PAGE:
“In a cleaning validation program, Which swab area is preferred ?
In any cleaning validation program, two common sample methods usually used.
One is rinse sampling and the other is swab sampling.
For swab sampling, some companies choose to use a 25 cm² swab area, others are using a 100 cm².
As per my limited info, no regulation ask to use a specific swab area.
But since you choose to use one of them, there must be a scientific rational/ justification, right ?
is it because, the larger is your swab area, the greater residues you can swab and recover ?
practically, some factors affect and effected by determining a swab surface area, Like ; recovery, the swabbed equipment part, residue limit..etc.
Having worked in sterile production environments where contamination control was vital, there were zero exceptions to following the established procedures. Exceptions would invariably lead to unacceptable outcomes. With regards to lock-down and quarantine in relation to SARS-COV-2, there are many exceptions and deviations from the requirements. That will only lead to….you guessed it, an unacceptable outcome. With this in mind, I present to you a brief article on contamination control in sterile production environments. Continue reading →
“Hi. I have a cleanroom question. When collecting an air sample with an air sampler device can you put the impactor head down when changing the plate. Can you put the lid of the plate down when you change the plate. What do you do with the two lids when changing the plate as I thought you could not put them down.
“Hi all, I need your support to find the answers of the following questions:
1. Using manual cleaning of glass vial before sterilization in dry oven in aseptic process for lyophilized product which means no depyrogenation , is it acceptable? and if yes, what is the requirement that should be provided to the inspector as evidence of no contamination (as documents / studies/ gown).
2. Is it mandatory to conduct viable and non-viable monitoring in the ascetic process during the capping and crimping?
Thanks in advance…“
When testing non sterile products, as well as allowed numbers of microbes, there are certain types of microbes that are specified in the regulations as not allowed and still others that can de deemed to be objectionable.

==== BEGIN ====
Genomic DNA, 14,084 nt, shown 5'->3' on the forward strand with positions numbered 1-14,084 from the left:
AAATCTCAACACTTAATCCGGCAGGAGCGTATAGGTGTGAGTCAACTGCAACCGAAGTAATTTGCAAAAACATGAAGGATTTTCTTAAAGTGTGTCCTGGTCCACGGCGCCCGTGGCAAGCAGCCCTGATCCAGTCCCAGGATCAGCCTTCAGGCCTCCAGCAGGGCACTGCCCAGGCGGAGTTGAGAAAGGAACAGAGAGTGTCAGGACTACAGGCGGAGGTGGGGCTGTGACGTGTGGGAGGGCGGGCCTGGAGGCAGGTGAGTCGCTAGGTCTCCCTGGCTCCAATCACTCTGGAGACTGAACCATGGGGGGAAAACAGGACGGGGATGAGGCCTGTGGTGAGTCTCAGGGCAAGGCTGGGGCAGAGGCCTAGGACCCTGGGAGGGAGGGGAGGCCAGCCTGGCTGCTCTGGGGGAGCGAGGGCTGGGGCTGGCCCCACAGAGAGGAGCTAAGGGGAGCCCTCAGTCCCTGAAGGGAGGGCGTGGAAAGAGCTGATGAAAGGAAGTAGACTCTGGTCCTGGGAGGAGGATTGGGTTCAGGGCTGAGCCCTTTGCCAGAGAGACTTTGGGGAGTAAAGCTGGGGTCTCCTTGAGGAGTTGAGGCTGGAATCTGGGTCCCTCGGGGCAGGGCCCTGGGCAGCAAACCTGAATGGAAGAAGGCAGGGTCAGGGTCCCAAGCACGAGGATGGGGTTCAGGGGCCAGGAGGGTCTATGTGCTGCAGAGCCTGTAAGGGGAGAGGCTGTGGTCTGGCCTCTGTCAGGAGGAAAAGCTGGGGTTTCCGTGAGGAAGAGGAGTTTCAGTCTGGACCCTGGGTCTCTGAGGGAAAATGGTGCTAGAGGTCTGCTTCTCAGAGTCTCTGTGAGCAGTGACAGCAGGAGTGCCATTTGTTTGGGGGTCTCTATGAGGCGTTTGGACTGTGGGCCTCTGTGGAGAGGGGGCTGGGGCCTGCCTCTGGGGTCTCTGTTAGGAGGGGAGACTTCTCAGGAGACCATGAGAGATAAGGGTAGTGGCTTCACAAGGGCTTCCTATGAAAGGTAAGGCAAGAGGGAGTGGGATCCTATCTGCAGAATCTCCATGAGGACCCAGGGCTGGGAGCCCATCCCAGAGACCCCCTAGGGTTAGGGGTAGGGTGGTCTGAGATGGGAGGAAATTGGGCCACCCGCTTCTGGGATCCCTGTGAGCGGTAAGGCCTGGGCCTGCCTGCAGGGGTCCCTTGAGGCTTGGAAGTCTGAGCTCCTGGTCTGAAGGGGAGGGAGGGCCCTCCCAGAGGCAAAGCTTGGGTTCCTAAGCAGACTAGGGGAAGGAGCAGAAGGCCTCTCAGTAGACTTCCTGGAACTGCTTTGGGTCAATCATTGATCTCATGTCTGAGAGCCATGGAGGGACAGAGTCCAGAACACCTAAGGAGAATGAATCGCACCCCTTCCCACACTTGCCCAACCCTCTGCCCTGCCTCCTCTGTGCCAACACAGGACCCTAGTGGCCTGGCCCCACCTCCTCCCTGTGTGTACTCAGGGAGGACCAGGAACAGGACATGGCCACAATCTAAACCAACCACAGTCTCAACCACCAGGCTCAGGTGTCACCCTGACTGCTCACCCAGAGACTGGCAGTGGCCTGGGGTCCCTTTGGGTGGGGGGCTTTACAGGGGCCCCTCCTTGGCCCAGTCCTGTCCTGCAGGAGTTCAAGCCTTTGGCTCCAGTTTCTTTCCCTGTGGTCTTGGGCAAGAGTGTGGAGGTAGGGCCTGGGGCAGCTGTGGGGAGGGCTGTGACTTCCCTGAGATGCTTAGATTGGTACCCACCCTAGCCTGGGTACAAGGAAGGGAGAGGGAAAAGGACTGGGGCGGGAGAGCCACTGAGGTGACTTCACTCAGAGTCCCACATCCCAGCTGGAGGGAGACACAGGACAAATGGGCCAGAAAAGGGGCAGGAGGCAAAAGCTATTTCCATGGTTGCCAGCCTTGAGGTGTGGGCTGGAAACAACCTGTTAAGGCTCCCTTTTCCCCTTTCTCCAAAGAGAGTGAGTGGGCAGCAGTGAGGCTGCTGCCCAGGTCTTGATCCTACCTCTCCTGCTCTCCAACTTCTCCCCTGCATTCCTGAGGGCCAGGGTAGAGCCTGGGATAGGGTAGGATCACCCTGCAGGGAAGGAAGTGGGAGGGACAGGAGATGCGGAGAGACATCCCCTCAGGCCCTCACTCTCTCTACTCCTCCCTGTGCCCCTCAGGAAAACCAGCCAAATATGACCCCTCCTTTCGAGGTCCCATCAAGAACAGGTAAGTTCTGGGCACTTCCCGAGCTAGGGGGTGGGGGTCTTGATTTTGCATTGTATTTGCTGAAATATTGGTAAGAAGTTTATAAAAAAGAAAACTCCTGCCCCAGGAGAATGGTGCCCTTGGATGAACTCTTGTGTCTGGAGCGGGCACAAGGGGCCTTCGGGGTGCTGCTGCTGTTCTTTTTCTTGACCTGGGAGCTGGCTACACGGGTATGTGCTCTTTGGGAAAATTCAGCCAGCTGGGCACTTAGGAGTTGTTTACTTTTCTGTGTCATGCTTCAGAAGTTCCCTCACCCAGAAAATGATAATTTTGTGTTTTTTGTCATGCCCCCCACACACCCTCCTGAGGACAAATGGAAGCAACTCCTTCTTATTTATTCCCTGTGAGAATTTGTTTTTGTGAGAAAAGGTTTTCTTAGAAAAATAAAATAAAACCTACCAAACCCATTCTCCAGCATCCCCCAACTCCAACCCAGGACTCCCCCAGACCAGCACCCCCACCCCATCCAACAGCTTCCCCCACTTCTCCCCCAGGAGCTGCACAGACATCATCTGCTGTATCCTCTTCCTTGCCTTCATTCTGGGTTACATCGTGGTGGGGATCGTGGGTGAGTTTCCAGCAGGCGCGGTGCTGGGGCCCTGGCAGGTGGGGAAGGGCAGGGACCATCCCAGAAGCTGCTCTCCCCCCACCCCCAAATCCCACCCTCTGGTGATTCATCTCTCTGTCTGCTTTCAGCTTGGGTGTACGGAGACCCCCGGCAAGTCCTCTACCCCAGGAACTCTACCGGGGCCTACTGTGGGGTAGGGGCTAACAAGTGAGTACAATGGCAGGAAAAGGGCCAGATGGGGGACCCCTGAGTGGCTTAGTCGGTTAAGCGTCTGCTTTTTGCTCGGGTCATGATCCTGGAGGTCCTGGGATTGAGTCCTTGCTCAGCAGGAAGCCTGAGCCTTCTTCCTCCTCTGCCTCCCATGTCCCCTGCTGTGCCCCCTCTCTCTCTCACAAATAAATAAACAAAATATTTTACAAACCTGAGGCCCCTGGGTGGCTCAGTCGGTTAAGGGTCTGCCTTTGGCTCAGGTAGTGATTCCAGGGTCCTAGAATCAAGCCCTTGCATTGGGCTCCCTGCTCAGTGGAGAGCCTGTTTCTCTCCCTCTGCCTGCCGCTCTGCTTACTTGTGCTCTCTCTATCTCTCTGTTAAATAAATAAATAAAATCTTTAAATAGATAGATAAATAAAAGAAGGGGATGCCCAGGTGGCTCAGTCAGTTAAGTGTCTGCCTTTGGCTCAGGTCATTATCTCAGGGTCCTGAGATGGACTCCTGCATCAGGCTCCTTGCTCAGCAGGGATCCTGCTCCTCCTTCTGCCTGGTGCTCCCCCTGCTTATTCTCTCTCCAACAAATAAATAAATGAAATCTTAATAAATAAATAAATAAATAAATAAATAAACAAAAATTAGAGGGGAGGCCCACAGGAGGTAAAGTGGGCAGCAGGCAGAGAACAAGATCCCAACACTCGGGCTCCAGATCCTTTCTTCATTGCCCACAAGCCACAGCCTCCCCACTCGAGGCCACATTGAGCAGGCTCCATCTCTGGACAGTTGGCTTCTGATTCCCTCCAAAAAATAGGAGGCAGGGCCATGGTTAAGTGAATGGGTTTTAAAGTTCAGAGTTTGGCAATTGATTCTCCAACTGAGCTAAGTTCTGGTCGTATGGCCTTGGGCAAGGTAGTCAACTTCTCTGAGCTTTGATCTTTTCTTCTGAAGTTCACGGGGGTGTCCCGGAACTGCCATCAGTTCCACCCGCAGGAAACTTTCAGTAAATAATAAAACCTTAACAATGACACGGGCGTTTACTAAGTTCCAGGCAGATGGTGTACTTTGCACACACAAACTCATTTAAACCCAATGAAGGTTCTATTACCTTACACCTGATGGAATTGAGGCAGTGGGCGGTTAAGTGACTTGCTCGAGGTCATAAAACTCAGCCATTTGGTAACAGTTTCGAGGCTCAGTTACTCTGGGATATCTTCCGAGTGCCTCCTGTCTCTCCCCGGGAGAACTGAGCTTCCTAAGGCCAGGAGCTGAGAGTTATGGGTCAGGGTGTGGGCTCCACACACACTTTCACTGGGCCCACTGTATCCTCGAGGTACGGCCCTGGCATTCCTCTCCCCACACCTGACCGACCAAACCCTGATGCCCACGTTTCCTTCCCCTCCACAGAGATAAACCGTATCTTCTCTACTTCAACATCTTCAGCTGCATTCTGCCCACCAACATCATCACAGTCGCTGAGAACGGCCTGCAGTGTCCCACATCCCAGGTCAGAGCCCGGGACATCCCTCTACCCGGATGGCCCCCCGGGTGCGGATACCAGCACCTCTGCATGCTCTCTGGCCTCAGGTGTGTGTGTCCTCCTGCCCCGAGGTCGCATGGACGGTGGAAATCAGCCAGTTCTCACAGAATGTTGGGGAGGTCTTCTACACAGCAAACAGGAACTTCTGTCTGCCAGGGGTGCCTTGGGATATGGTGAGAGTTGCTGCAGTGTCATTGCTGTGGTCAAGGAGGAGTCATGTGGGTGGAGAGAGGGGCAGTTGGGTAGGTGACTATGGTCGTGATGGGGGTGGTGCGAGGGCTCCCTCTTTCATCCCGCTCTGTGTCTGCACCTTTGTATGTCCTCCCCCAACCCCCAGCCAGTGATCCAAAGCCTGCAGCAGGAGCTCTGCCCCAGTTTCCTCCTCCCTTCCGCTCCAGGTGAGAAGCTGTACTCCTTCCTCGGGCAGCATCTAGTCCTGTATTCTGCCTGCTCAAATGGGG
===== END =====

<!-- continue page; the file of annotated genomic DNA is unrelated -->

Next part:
If you work as a microbiologist where you test total microbial aerobic counts (TMAC), total yeast and mould counts (TMYC) and for specific microbes or conduct investigations into the nature of microbes and what impact they may have on the product and the end user, this presentation will benefit you. I will teach you the the following:
What makes a specified organism
What makes an objectionable organism
How to determine if a microbe is objectionable
Risk assessment considerations
The benefits of knowing the differences between specified & objectionable organisms
“I have a question on microbiological testing of finished goods. We normally do TCP and Yest and Mold, however some customers are saying that pathogenic bacteria test is required after an enrichment is done. Is this really necessary if the PET passes and the TCP and Yest and Mold are less than 10 cfu?”
The PIC/S Guide to Good Manufacturing Practice PE009-13 was published January 1, 2017. Edition 14 was published on 1 July, 2018.
The TGA adopted version 13 of the guide in 2018 and “just given” notice that it intends to adopt the current version of the PIC/S Guide (PE009-14) by July 1st 2020.
So you know what changes, if any you need to make to be in compliance with PE009-14, what are the key differences between these two guidance documents?
According to the Revision History the following content was revised:
Chapter 3 – Premises and Equipment
Chapter 5 – Production
Chapter 8 (Part 1) – Complaints and Product Recall
Annex 17 – Parametric Release
Where possible I will compare the changes. For wholesale rewrites, I will summarise the new content.
Chapter 3 – Premises and Equipment
Section 3.6 has been rewritten to categorically state that cross-contamination should be prevented for all products. A risk based approach to using dedicated facilities is advised. Specifically drawing attention to the various product classes such as cytotoxics, sensitising materials, hormones etc has been dropped.
I’d like to see a line break between the end pf 3.19 and the start of 3.20.
Chapter 5 – Production
Section 5.17 has been moved from General into Prevention of Cross-Contamination in Production and expanded. A reference to Chapter 3 is included and attention is drawn to technical poisons.
Section 5.19 has been reworded and condensed. Chapter 3 is referenced.
Section 5.20. has been greatly expanded to include a discussion of risk assessment.
A new section 5.21 has been added outlining Organisational and Technical measures to prevent cross contamination with regards to Quality Risk Management. The information here comes from PE009-13’s section 5.19 and is more complete.